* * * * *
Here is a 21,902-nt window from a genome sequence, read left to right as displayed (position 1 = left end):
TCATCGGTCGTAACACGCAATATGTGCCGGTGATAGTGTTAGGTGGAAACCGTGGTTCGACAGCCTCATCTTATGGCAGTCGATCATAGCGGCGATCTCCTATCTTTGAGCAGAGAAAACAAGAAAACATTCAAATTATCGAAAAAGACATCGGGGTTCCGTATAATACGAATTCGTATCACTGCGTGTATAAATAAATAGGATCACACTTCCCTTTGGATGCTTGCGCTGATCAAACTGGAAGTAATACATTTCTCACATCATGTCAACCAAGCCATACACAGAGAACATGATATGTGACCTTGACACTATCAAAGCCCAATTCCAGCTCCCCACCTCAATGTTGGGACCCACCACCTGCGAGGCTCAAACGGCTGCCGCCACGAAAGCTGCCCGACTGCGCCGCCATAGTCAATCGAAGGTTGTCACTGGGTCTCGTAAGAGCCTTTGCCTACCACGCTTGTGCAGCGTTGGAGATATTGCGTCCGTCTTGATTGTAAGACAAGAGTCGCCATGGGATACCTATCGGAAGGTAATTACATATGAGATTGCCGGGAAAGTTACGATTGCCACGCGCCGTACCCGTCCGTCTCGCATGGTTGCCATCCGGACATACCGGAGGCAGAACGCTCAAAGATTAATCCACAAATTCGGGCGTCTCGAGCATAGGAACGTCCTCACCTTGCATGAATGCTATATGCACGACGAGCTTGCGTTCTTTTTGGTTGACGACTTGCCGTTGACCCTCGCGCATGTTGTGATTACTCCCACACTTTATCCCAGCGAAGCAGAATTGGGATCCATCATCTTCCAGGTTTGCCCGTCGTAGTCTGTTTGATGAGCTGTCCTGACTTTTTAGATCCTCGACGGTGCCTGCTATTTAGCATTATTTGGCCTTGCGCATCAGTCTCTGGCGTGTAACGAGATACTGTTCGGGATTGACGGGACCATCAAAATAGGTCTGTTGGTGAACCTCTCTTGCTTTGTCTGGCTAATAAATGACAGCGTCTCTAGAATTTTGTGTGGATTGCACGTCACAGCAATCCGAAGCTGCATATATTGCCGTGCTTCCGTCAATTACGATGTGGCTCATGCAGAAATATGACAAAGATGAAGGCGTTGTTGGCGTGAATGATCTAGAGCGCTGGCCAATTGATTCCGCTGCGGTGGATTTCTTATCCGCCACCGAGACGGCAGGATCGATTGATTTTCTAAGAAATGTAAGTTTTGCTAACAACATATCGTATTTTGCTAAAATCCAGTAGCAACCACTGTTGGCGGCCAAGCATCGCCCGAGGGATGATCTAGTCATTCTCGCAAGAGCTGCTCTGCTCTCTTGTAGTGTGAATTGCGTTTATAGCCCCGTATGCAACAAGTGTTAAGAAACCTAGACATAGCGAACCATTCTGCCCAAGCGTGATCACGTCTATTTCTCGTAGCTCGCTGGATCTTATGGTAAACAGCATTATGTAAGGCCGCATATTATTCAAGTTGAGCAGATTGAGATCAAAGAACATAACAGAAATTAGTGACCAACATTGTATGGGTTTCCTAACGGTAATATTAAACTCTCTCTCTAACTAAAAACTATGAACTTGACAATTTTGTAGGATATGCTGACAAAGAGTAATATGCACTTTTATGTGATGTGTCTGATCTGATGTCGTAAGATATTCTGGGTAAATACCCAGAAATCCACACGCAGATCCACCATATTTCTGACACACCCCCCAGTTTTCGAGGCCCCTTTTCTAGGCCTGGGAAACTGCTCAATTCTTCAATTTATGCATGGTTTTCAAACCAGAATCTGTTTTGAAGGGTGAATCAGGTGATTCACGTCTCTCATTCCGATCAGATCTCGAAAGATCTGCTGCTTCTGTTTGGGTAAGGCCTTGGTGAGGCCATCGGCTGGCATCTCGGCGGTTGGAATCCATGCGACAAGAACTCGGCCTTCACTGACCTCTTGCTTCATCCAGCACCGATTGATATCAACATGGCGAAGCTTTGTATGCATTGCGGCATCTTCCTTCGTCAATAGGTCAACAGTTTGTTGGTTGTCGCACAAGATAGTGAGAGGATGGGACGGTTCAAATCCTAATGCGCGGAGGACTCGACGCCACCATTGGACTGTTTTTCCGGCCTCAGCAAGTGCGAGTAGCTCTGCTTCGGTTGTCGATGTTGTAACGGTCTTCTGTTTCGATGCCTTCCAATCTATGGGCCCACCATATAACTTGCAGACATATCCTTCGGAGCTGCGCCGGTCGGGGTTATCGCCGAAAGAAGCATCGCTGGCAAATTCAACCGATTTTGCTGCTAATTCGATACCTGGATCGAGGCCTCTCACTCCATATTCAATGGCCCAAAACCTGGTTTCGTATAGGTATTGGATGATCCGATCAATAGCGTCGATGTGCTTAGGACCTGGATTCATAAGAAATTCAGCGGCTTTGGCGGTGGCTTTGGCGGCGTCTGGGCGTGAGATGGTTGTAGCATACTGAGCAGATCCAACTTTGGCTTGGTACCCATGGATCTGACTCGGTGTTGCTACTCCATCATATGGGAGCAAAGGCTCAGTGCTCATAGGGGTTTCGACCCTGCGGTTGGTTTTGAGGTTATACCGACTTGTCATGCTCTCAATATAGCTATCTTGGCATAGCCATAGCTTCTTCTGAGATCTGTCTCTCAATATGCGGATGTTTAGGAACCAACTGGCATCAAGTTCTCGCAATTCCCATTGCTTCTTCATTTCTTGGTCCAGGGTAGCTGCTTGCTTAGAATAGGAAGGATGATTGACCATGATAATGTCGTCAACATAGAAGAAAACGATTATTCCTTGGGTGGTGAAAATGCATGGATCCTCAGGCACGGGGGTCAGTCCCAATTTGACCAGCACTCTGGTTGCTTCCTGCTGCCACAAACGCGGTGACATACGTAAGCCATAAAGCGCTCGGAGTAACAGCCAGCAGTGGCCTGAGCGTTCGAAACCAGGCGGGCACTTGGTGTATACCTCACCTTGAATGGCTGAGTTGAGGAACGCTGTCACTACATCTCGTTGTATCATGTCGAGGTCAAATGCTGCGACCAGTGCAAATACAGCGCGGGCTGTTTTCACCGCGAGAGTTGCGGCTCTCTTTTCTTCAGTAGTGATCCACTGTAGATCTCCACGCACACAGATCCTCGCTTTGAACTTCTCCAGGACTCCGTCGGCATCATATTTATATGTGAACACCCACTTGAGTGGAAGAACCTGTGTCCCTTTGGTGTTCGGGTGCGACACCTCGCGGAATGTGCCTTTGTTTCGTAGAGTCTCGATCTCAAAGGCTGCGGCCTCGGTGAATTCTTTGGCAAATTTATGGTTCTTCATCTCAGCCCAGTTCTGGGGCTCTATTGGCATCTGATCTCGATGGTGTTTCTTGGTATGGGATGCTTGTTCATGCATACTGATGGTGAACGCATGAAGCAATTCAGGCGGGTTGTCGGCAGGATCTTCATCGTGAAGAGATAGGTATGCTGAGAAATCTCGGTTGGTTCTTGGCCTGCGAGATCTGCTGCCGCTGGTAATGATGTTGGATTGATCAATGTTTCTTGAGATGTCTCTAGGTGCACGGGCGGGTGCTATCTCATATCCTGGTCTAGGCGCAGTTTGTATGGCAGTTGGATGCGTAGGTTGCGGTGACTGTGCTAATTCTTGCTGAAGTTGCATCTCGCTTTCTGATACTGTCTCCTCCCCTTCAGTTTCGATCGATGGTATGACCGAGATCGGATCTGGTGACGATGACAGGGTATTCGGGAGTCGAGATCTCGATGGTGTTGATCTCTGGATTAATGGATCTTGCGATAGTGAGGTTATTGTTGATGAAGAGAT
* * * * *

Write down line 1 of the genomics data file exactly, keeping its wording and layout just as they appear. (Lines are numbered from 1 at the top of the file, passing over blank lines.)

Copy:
Here is a 21,902-nt window from a genome sequence, read left to right as displayed (position 1 = left end):